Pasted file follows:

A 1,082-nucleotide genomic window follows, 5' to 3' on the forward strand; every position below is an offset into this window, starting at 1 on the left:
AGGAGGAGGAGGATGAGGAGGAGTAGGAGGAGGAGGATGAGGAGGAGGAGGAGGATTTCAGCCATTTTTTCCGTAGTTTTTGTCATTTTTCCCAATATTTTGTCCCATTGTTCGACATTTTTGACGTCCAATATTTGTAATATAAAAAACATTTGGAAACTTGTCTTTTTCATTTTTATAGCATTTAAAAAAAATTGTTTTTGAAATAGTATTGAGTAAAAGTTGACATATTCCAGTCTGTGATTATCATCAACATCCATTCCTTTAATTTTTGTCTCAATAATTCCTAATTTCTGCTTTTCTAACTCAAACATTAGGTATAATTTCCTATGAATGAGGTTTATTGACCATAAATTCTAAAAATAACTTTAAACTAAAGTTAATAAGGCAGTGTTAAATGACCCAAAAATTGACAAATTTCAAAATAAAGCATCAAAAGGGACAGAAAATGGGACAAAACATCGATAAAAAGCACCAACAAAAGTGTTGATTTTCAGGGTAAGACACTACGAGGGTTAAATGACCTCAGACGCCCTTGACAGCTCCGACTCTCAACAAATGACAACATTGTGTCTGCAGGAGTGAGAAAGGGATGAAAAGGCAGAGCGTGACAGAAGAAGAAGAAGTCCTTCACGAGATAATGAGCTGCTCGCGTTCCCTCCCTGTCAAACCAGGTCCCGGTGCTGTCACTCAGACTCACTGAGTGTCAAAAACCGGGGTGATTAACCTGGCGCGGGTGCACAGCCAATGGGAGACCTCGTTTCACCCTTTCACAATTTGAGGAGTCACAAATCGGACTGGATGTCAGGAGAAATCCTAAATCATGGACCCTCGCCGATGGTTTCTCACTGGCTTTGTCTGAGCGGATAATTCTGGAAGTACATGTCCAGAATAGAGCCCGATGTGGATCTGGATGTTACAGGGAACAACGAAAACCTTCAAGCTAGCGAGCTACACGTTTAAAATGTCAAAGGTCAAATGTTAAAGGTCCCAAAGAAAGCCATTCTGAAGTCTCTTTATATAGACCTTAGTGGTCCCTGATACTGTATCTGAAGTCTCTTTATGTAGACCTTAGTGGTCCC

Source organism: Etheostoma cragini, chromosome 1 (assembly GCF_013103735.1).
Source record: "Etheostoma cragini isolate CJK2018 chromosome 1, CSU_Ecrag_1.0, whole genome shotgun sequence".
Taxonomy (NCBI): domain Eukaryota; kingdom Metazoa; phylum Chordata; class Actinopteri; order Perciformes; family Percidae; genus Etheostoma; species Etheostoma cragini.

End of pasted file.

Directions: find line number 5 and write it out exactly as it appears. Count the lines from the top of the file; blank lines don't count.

Taxonomy (NCBI): domain Eukaryota; kingdom Metazoa; phylum Chordata; class Actinopteri; order Perciformes; family Percidae; genus Etheostoma; species Etheostoma cragini.